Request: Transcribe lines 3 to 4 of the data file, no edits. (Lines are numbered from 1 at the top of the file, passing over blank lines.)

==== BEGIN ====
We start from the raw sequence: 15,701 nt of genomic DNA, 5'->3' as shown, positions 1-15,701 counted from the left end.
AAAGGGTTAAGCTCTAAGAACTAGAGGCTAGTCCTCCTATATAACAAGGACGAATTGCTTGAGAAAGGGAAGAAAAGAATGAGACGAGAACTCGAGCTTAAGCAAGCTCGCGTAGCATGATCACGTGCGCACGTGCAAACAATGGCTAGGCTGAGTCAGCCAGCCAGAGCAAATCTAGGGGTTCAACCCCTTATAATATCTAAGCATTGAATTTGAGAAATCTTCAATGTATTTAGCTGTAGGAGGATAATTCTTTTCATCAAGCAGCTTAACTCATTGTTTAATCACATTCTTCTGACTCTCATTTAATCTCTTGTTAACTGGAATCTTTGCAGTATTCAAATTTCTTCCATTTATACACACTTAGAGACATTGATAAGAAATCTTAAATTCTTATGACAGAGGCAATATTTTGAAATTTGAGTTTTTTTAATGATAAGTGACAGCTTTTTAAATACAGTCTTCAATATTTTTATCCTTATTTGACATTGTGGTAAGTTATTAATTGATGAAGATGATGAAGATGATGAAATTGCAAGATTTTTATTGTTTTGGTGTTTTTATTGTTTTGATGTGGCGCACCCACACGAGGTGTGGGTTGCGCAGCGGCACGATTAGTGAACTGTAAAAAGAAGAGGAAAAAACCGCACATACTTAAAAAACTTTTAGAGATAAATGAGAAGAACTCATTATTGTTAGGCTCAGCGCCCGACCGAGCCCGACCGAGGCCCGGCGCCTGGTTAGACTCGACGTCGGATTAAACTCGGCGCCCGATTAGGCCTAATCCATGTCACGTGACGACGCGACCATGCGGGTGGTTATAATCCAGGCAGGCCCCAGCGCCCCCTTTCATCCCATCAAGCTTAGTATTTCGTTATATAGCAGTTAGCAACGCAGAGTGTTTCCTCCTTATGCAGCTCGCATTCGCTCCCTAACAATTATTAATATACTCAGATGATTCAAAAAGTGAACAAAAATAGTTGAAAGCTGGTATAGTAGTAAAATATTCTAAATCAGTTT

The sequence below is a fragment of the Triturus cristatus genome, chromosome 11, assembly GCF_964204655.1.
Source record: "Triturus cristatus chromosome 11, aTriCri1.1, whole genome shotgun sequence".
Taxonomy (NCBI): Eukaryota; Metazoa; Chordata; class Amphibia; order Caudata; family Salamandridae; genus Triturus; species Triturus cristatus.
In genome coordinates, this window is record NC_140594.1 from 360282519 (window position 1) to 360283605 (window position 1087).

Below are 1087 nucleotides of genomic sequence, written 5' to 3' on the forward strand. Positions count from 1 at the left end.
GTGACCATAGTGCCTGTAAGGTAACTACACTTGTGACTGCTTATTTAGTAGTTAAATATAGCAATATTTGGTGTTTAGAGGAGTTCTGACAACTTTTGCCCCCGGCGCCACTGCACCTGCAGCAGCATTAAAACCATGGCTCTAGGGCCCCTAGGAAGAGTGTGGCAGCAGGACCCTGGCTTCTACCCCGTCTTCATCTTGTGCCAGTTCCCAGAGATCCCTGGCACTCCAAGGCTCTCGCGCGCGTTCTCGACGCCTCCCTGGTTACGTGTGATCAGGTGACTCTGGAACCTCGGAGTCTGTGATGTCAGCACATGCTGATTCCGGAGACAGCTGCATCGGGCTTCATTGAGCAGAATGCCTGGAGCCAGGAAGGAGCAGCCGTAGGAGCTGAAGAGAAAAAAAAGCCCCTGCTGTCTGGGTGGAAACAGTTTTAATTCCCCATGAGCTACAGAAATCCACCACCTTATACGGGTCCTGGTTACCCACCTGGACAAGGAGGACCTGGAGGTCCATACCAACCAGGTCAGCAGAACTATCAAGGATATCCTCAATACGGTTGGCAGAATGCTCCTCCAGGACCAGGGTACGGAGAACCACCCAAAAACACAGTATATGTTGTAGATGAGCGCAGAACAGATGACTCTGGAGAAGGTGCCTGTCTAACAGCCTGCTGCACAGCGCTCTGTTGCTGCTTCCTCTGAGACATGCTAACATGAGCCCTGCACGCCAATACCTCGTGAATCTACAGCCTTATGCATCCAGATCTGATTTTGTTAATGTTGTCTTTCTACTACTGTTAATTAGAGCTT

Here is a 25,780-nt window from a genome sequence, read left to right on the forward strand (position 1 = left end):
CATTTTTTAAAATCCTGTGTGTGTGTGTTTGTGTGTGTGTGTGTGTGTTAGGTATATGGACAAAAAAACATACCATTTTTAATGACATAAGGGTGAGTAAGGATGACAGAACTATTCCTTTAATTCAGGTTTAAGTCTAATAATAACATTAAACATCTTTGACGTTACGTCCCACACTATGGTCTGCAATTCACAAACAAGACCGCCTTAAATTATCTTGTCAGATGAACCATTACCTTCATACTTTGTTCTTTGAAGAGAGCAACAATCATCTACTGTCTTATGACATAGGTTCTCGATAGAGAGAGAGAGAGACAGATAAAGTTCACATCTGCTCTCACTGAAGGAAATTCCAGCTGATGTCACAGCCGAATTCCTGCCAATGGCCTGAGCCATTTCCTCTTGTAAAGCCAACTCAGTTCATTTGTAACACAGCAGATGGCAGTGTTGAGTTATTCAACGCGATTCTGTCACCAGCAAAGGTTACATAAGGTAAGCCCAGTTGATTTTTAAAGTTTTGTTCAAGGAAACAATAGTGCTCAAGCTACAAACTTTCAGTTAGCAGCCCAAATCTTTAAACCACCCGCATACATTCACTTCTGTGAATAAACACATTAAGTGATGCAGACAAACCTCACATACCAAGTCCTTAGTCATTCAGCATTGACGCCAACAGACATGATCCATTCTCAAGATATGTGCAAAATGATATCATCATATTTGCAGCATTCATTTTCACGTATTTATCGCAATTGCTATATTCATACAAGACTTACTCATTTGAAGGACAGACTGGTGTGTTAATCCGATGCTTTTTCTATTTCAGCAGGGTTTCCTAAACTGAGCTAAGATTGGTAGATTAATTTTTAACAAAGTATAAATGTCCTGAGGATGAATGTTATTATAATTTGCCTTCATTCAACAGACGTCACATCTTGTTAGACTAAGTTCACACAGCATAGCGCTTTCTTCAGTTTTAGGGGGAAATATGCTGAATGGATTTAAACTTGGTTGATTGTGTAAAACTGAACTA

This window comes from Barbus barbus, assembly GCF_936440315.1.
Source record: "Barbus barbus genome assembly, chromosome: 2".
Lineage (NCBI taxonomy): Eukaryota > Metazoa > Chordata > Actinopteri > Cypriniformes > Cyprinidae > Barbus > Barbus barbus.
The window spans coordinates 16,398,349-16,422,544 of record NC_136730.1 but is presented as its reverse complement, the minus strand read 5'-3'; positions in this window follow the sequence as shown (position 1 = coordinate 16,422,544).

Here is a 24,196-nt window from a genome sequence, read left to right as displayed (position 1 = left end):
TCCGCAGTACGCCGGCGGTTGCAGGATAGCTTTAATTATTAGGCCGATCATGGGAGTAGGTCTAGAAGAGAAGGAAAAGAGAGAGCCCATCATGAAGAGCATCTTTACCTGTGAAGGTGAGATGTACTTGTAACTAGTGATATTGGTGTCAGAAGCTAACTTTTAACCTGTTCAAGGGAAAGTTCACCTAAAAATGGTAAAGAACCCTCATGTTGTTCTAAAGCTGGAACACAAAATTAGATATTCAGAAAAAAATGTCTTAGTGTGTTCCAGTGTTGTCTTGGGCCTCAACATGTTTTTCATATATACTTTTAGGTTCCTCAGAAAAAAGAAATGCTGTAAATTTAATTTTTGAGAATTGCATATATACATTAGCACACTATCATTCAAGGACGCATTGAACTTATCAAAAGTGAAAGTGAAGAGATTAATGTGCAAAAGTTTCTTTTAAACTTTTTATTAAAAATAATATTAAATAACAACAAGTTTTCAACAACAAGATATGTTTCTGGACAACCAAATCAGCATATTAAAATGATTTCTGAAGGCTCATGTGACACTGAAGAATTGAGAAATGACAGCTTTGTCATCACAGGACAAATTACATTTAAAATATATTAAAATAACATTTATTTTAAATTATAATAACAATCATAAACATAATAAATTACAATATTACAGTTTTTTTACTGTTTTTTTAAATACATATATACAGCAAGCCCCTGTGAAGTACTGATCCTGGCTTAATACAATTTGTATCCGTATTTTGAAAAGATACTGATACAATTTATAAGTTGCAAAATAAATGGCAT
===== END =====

The sequence below is a fragment of the Triturus cristatus genome, chromosome 11, assembly GCF_964204655.1.
Source record: "Triturus cristatus chromosome 11, aTriCri1.1, whole genome shotgun sequence".